Senator KENNEDY. Ladies and gentlemen, Members of the Congress, Mr. Mayor, my nephew, ladies and gentlemen [laughter], I want to express my thanks to all of you. I came to Chicago today to address an audience of Poles who are also Americans, who believe in the close ties which have always existed between the United States and Poland and who believe Poland must one day be free. [Applause.]
I come here today because in the last 3 weeks in New York City, at the United Nations, speaker after speaker, from Mr. Khrushchev, has spoken about the evils of colonialism. The Soviet Union today is the greatest colonial master in the world, and until they are ready to permit the people of Eastern Europe to have free elections and a free choice, then they stand indicted before world opinion. [Applause.]
I was in Poland in 1939, and I spent a month there, from Warsaw to Danzig, and I saw Poland free. And I was in Poland in 1955, and I saw Poland under the domination of the Soviet Union. But in my visit in 1955 I visited Czestochowa and saw the Mattabuca, and saw the free spirit of Poland. I think Poland will someday be free. But Poland will be free as long as we have the United States and all who believe in the cause of freedom maintain our conviction.
I am a descendant of Irishmen who were under servitude and domination for 700 years. The Polish people will remain free as long as we are free, as long as we believe in their freedom. The Polish national anthem says, "As long as you live, Poland lives." As long as we in the United States retain our conviction that someday not only will maintain our freedom but others shall also be free, whether they live in Latin America, whether they live in Africa, whether they live in Asia, whether they live in Europe, or wherever they may live, they shall be free. That is the policy. [Applause.]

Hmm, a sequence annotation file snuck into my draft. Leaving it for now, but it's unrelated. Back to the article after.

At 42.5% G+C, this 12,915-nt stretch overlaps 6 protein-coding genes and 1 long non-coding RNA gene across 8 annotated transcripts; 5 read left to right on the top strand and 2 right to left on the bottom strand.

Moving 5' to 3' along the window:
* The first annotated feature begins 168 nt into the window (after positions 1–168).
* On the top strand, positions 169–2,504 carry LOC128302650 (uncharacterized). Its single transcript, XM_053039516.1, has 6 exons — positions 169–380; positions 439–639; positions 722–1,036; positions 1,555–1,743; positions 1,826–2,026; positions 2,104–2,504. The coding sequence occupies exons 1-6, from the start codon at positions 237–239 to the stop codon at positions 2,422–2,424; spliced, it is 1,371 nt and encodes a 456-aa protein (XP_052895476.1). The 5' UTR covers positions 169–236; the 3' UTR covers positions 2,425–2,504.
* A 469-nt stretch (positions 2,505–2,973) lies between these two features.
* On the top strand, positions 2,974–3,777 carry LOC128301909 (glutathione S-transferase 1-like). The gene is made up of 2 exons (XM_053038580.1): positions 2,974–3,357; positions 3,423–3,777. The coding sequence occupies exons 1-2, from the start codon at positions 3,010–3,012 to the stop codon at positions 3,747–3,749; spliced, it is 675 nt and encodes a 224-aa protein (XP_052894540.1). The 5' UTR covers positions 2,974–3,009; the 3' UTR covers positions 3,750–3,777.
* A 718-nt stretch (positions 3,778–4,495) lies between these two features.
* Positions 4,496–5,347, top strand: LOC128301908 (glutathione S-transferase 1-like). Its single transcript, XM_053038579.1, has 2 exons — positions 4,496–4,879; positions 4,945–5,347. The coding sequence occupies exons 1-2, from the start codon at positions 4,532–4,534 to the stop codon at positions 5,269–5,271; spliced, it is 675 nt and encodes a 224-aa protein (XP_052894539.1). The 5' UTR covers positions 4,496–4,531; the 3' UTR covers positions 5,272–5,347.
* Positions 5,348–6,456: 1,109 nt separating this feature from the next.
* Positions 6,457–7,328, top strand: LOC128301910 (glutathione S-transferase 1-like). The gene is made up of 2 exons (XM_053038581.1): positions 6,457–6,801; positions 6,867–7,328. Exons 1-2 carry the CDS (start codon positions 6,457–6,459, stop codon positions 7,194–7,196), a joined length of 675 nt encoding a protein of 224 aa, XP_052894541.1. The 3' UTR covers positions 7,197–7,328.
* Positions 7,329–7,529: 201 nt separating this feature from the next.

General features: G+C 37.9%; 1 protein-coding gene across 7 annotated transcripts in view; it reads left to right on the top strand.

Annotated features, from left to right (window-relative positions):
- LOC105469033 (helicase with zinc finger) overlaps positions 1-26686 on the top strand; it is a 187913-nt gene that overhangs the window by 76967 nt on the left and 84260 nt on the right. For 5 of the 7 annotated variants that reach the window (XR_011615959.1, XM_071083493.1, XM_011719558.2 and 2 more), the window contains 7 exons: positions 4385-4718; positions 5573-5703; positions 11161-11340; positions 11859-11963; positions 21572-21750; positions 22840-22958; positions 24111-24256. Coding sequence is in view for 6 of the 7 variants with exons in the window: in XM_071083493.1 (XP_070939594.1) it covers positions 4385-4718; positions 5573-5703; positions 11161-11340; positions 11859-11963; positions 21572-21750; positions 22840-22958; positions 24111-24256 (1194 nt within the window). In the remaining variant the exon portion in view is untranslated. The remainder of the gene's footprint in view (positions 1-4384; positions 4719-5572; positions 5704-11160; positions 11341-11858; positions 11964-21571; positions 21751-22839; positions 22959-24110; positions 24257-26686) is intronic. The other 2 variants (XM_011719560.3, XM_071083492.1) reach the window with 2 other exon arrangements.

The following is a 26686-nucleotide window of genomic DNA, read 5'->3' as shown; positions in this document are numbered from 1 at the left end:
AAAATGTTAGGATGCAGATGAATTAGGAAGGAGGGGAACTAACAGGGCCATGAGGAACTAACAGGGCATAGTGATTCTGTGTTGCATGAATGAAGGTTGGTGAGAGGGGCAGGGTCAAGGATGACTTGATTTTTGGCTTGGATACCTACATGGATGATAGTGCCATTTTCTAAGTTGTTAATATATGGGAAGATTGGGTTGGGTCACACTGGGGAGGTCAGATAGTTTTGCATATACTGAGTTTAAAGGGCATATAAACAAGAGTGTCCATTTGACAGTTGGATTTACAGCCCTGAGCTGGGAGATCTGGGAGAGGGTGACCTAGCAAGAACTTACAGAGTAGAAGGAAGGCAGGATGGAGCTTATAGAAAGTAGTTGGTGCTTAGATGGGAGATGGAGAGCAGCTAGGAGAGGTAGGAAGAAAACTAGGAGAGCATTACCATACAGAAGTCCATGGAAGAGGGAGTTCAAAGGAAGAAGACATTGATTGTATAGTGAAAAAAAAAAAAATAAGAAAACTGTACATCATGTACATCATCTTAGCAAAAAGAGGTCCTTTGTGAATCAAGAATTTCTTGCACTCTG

This country's freedom was won by us, by the people of this country and people who came from Europe, including distinguished Poles who came here to fight for freedom. The U.S. Congress gave those people who came to this country each a bequest, each an award, and Kosciuszko, who was the most celebrated of all of them, when he died, he left his entire American estate, all the property he had in this country, to Thomas Jefferson. For what reason? To free the slaves. He believed that he could not be free until all men were free. And that is what we believe here today. [Applause.]
I want Mr. Khrushchev, who spoke about colonialism in the United Nations, and about what has happened in Africa, I want him to look not only at Africa, but also at Eastern Europe. The purpose of our meeting today is a simple one to determine what steps we can take usefully here in the United States, and I have attempted to do so. I do not believe that the United States should turn a deaf ear. There are many things we can do. We can maintain our belief that Eastern Europe will someday be free. We can never agree to any concessions that would recognize Soviet domination. As long as we live, Poland lives; as long as we live, our country lives. As long as this country lives, what Thomas Jefferson called the disease of liberty will be catching. Other people know that until we have been destroyed, their chance of independence is good. The reason the Communists attack us is because they know when the United States fails, the cause of freedom fails. But as long as we maintain our strength, as long as we identify ourselves with the cause of independence with the cause of liberty for ourselves and others, we and our generation can do for Poland what Kosciuszko and Pulaski and the others did for us in 1776.
I ask your help in this campaign. I ask your help in building a stronger America, and in building a stronger America to advance the cause of freedom wherever it may be enslaved, to tell all the people around the world that the United States is on the move again. And as long as we move forward, they move forward. [Applause.]